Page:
FW: What else do we need to fix to make K12Linux production ready

Luis Montes monteslu at cox.net
Thu Oct 9 06:31:12 UTC 2008

Warren Togami wrote:
> Robert Arkiletian wrote:
>> On Fri, Sep 5, 2008 at 8:14 AM, Paul Nelson 
>> <PNelson at nwresd.k12.or.us> wrote:
>>> Network defaults ready for use in schools:
>>> K12Linux is often installed by teachers experimenting with Linux and 
>>> thin-clients in their classrooms. It's important to understand these 
>>> folks as customers when making decisions about how to configure 
>>> K12Linux. The two network card setup worked so well because these 
>>> servers could be isolated from the network and could at the same 
>>> time, create a network in a classroom or lab. Out of the box they 
>>> had DNS, DHCPD and NAT working so the K12linux box would act as a 
>>> gateway to the rest of the network and at the same time, create a 
>>> rational, usable network inside the school or classroom (usable for 
>>> other PCs too). I think it's important that the kind of scripting 
>>> that Eric did in earlier releases finds its way into K12Linux for 
>>> Fedora 9 as well.
>> I agree with this Paul. I think we are going to be getting a lot of
>> people frustrated with the virtual bridge networking configuration. I
>> prefered it the way it was in k12ltsp.
>> As far as I understand it there where 2 reasons for using ltspbr0
>> 1) it's easy to connect vm's to test ltsp
>> 2) people won't accidentally broadcast dhcp by connecting eth0 to the 
>> wan
>> I don't really feel these are valid reasons because:
>> 1) people who are going to test with vm's are going to be ltsp dev's,
>> not the average teacher who wants to run a lab. Dev's have the ability
>> to set this up themselves, they don't need it to be defualt. We need
>> to make it easy for most people, not dev's. So it adds unneccessary
>> complexity.
>> 2) once the bridge connects to a real eth device (which you need if
>> you are going to boot real clients) you can still accidentally
>> broadcast dhcp
> I think there is an understanding disconnect here.  The bridge does 
> make it convenient to test it with the VM, but that isn't the primary 
> purpose for the bridge.  It is perfectly possible with a combination 
> of iptables rules, an actual DNS server (K12Linux currently doesn't 
> run one by default), and dhcpd.conf options to do everything desired 
> above, in a similar manner to K12LTSP.
> Including iptables rules by default is not straight forward because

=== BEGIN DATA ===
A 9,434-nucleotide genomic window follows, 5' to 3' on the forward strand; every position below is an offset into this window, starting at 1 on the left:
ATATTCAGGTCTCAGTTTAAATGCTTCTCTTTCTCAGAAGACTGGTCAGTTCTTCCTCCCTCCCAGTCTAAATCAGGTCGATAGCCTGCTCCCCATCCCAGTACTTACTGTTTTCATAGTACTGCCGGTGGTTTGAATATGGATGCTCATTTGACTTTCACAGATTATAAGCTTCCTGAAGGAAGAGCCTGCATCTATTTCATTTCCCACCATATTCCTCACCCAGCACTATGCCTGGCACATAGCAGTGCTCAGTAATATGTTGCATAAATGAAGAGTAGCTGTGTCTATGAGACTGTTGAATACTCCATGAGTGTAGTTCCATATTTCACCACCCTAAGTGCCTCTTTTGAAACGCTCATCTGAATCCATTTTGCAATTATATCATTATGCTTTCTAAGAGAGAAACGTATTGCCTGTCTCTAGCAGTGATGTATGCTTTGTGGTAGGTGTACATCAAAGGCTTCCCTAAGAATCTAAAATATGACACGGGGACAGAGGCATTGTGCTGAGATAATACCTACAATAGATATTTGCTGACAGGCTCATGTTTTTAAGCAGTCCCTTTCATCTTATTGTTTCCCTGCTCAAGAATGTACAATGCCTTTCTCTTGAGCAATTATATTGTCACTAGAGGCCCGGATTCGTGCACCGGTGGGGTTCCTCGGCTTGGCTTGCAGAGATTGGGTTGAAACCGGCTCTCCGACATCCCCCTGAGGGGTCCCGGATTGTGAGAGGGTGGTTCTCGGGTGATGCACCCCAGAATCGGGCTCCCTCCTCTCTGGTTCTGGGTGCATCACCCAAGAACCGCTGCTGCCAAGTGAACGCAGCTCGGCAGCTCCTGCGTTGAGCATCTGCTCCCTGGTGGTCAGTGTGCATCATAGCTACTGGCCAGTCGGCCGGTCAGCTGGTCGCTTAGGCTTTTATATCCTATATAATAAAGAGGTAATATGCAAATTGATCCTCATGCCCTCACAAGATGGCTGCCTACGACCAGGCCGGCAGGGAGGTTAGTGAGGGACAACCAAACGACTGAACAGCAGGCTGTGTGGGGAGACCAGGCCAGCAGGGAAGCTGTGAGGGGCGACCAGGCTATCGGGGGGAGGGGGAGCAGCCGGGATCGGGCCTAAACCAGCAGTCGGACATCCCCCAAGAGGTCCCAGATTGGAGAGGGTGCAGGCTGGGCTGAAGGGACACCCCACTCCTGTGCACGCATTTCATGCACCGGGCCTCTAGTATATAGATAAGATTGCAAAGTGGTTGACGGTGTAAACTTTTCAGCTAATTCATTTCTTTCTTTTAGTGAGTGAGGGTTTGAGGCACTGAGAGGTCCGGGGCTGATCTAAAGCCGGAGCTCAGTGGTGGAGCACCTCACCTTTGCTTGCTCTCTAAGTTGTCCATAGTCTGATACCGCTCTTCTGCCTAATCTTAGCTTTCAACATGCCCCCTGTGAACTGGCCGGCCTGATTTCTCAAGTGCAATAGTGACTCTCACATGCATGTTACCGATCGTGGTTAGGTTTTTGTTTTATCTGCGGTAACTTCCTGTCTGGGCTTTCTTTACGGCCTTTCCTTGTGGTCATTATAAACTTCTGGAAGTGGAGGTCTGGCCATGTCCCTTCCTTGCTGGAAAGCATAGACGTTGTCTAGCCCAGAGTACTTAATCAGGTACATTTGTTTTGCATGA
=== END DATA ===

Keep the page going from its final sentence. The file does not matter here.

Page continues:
> they can easily conflict with any existing rules from 
> /etc/sysconfig/iptables, from libvirt and other sources.  There is 
> unfortunately far too many ways one could configure iptables.  I 
> suppose we could ship a basic config that should work for most people, 
> but disabled by default.
> I think we should ship a DNS server pre-configured for ltspbr0.  This 
> is straight forward and relatively easy to do.  I just haven't done it 
> yet because it isn't needed for thin clients and nobody asked for it 
> until now.

There is definitely and understanding disconnect. The two benefits you 
have listed on the doc are bridging is easier to understand and that 
it's safer.
Is primary purpose is to keep people from running rogue dhcp severs on 
their networks?
I don't think the added complexity of the virtual networking is worth 
it.  And any testing can benefit can also be attained by using any other 
virtualization software with the ltsp server as a guest OS.

>> So I'm not sure I  understand why we are doing things this way.
>> Second, apparently I understand that F9 + ltsp5 cannot provide an ip
>> (via dhcp) to other stand alone OS's on the clients and act as a
>> gateway. This used to work with k12ltsp. If this does not work it's a
>> real problem because the only way I was able to get approval for my
>> ltsp lab was that I could still boot Windows from the local HD's. Is
>> this ability really gone? I tried testing last night but for some
>> reason my F9 ltsp had it's ltsp-dhcpd service off and I couldn't get
>> it to start again.
> This is only a limitation of the current dhcpd.conf.  It is perfectly 
> capable of serving IP's to non-thin clients on that network segment if 
> the dhcpd.conf is setup properly.  If someone is willing to point out 
> exactly what dhcpd.conf changes are needed, I am willing to test it 
> and include it in the default dhcpd.conf.

I've spent a couple of hours this evening trying to get eth0 working as 
my one NIC and listening to dhcp requests to no avail.
The default install worked ok, and I bridged eth0 to ltspbr0 but of 
course my stand alone workstations on the same network got the 173.x.x.x 

So I remove the BRIDGE=ltspbr0 from the ifcf-eth0 file, restart the 
network and just try to edit the dhcp.conf to use the 192.168.0.x 
network that I've used in the past.  The eth0 network is configured to 
use the 192.168.0.x network but I can't even start dhcpd. In fact I cant 
seem to even ping my gateway.

I've tried disabling the firewall as well. Is there some other 
configuration that keeps eth0 from sending and receiving?

I'd like to know how to go about removing the bridge networking and 
sticking with the standard fedora networking setup for 1 or 2 NICs.



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